A new book, “The Missouri Botanical Garden Climatron: A Celebration of 50 Years,” by Eric Mumford, Ph.D., professor of architecture in the Sam Fox School of Design & Visual Arts at Washington University in St. Louis, chronicles the history and significance of the St. Louis landmark. In 1976, the Climatron was named one of the most important buildings in American architectural history by the American Institute of Architects.
Since its creation in 1960, the Climatron has introduced tourists and generations of St. Louisans to the wonders of botany. Although originally intended as a plant research center, the R. Buckminster Fuller-inspired geodesic dome quickly became a favorite destination, enabling visitors to get up close and personal with rare tropical plants in a simulated rainforest environment. And the crowds never stopped coming.
Mumford is an expert on the history of modern architecture and author of “Modern Architecture in St. Louis: Washington University and postwar American architecture, 1948-1973.” In a recent interview in the St. Louis Beacon, Mumford discussed the role of Fuller’s design principles on modern architecture, especially in mid-20th century St. Louis.
“He’s certainly associated with this period of St. Louis architectural history when there was a very ambitious effort to modernize the city,” Mumford said. “It’s around the time when the Arch was built and when the airport’s main terminal was constructed. In most cases, that vision of remaking St. Louis into a modernist city didn’t work out well, but things like the Arch and the Climatron were successful parts of this movement.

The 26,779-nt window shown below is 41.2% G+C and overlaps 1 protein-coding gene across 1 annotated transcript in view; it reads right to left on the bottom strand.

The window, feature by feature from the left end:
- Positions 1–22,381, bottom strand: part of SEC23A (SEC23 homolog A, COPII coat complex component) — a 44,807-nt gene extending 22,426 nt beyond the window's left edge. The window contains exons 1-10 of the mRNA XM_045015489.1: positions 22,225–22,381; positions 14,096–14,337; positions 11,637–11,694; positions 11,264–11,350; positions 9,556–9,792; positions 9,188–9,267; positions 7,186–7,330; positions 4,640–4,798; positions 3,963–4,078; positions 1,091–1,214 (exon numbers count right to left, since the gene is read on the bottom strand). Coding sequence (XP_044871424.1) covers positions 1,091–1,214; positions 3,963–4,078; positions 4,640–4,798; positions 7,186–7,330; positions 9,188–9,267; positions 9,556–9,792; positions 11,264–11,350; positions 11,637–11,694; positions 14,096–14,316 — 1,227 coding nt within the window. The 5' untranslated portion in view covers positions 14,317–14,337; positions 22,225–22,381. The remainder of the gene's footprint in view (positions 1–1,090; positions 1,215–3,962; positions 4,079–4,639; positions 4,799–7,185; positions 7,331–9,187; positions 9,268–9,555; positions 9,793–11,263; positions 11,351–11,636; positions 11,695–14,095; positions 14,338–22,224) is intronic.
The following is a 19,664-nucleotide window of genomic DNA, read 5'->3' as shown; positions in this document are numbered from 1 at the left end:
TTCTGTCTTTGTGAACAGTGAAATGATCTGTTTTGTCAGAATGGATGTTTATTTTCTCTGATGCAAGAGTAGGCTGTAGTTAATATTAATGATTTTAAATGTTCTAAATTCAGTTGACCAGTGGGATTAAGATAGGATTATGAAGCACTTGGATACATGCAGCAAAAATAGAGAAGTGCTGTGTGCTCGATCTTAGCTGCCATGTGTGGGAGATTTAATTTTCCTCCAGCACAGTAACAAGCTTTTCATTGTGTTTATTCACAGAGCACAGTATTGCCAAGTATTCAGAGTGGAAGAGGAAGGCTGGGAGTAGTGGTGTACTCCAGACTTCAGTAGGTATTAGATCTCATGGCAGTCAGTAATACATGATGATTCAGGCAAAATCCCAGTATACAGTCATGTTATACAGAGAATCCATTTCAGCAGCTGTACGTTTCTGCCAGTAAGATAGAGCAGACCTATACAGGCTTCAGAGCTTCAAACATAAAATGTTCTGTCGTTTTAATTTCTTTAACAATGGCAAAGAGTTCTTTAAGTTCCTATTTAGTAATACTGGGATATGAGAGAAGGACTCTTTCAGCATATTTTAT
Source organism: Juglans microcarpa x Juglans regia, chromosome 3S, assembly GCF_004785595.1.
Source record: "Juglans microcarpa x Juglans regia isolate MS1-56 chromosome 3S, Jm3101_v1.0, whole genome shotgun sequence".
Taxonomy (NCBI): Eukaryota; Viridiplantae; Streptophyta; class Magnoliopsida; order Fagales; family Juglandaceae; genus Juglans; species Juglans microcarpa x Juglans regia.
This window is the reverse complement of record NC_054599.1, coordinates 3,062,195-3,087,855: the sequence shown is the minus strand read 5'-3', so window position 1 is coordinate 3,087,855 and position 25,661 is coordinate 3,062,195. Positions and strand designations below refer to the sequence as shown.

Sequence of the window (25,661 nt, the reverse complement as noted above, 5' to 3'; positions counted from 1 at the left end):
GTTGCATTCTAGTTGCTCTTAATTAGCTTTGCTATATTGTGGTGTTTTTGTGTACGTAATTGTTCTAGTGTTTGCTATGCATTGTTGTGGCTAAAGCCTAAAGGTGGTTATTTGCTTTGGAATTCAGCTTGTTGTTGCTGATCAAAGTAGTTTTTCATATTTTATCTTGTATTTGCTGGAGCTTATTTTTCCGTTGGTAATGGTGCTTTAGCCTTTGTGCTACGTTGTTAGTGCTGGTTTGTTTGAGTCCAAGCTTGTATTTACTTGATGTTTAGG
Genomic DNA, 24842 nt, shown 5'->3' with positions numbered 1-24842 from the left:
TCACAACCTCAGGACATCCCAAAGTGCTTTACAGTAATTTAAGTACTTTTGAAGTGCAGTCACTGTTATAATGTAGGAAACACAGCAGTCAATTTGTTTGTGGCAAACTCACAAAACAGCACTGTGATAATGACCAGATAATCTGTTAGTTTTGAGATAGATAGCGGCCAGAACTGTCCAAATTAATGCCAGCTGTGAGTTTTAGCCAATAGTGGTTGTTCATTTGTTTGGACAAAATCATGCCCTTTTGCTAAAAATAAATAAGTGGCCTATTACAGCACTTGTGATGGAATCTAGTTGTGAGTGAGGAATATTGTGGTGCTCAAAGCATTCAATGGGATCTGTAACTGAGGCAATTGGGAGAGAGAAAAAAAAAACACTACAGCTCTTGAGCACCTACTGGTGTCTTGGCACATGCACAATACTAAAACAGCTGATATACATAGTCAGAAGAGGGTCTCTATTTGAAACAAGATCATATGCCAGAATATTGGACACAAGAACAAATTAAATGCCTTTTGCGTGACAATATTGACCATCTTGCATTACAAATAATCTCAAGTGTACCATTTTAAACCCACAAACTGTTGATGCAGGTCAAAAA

“There’s lots of interest in Fuller’s work lately, and especially his ideas about prefabrication. I wouldn’t say that people are reviving his work, but his concept was widely applied in the 1950s and 1960s. Lots of concert halls, zoo structures and other venues are built in a way that borrows from Fuller’s ideas. There was also a popular dome home movement inspired by his work and his own house in Carbondale, Ill.”
Published by the Missouri Botanical Garden Press, the book contains colorful archival photos — including a number of 3-D images — as well as historical information about the dome provided by Mumford and a foreword by long-time Missouri Botanical Garden president Peter H. Raven, Ph.D., the Engelmann Professor of Botany in Arts & Sciences.
To read the full article in the St. Louis Beacon, visit stlbeacon.org/content/view/14507/171.